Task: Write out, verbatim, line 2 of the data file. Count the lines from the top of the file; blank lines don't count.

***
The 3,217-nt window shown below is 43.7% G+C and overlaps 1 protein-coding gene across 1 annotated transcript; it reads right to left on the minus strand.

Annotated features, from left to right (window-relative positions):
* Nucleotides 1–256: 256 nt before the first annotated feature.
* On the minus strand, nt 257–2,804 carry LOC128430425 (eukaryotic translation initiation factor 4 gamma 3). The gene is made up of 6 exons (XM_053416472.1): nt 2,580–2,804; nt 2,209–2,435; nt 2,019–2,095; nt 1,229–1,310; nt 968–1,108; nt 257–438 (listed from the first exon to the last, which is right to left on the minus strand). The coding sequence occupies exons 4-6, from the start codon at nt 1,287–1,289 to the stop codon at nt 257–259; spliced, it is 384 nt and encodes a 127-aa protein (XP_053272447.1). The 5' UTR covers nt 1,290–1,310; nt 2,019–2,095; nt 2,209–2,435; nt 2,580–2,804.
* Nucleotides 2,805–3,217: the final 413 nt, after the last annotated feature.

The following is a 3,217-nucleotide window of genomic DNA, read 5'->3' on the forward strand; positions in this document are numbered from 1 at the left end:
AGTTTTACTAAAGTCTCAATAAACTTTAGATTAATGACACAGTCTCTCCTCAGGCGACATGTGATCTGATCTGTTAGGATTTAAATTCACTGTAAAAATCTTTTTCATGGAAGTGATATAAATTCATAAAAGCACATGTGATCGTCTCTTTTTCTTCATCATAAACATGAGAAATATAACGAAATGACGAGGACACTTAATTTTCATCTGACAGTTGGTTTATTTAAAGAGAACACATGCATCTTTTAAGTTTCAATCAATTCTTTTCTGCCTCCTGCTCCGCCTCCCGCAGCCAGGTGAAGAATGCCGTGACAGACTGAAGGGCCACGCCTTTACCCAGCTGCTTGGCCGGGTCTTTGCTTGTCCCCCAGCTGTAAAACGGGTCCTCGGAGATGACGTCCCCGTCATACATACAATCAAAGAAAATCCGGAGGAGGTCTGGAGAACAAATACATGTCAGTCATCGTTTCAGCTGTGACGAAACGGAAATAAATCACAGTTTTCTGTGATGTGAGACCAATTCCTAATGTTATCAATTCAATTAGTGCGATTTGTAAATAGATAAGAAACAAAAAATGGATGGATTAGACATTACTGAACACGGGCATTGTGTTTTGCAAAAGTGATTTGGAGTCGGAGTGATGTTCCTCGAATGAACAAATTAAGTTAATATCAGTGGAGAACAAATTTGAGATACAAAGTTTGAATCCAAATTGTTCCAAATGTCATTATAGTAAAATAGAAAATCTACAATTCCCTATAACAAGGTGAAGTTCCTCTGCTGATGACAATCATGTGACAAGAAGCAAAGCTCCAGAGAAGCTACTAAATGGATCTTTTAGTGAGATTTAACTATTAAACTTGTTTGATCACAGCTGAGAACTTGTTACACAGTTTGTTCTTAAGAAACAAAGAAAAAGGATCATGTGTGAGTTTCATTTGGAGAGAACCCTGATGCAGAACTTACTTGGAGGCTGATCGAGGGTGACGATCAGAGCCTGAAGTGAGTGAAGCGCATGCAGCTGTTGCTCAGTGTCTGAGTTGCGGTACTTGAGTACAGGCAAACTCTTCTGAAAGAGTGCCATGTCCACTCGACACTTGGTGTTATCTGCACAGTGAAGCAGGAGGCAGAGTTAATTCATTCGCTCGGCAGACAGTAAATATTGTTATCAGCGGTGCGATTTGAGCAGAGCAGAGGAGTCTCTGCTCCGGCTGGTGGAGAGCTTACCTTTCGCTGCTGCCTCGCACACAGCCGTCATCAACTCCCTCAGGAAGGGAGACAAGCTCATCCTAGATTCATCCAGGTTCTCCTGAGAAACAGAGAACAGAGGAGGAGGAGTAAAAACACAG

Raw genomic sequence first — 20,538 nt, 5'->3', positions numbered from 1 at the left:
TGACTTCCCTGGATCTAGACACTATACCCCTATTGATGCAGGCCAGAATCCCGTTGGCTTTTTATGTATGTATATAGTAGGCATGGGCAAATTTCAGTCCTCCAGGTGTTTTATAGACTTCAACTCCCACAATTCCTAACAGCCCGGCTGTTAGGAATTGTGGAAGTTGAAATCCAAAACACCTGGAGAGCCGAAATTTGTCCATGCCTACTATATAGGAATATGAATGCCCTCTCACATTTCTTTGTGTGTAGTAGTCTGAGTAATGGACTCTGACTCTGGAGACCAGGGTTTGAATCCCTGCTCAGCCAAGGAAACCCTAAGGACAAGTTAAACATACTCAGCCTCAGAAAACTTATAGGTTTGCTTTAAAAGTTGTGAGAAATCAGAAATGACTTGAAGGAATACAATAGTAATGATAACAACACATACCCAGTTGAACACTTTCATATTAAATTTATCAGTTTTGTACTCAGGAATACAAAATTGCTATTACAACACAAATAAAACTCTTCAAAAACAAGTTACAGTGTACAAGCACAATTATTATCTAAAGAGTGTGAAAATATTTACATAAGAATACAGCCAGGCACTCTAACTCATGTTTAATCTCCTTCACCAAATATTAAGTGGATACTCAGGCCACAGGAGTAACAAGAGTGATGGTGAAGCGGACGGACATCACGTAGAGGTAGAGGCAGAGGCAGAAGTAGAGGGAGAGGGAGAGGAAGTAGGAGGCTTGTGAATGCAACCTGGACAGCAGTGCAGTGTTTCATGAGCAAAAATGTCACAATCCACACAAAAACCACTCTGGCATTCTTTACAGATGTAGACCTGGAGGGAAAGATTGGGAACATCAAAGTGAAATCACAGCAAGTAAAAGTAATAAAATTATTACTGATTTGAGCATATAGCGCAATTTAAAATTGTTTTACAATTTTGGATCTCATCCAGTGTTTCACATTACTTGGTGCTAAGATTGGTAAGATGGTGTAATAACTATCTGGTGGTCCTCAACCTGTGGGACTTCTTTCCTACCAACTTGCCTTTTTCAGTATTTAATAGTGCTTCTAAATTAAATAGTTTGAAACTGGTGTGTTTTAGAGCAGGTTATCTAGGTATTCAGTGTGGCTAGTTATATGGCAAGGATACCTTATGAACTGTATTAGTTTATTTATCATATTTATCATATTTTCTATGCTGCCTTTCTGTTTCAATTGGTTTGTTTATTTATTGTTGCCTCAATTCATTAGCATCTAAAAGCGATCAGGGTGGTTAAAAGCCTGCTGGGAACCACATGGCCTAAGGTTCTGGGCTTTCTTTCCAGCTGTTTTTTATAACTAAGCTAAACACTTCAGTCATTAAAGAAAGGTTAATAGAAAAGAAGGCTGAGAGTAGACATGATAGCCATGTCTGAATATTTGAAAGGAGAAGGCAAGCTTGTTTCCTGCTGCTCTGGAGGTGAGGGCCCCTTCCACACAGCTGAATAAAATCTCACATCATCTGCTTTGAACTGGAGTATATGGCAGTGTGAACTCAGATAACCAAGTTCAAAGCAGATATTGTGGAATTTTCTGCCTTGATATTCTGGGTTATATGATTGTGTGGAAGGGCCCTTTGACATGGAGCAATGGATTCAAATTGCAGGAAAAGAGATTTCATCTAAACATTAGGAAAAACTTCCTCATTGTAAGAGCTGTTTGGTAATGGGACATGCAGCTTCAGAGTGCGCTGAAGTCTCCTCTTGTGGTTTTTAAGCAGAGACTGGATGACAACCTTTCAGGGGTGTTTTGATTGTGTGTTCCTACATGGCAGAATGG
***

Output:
Annotated features, from left to right (window-relative positions):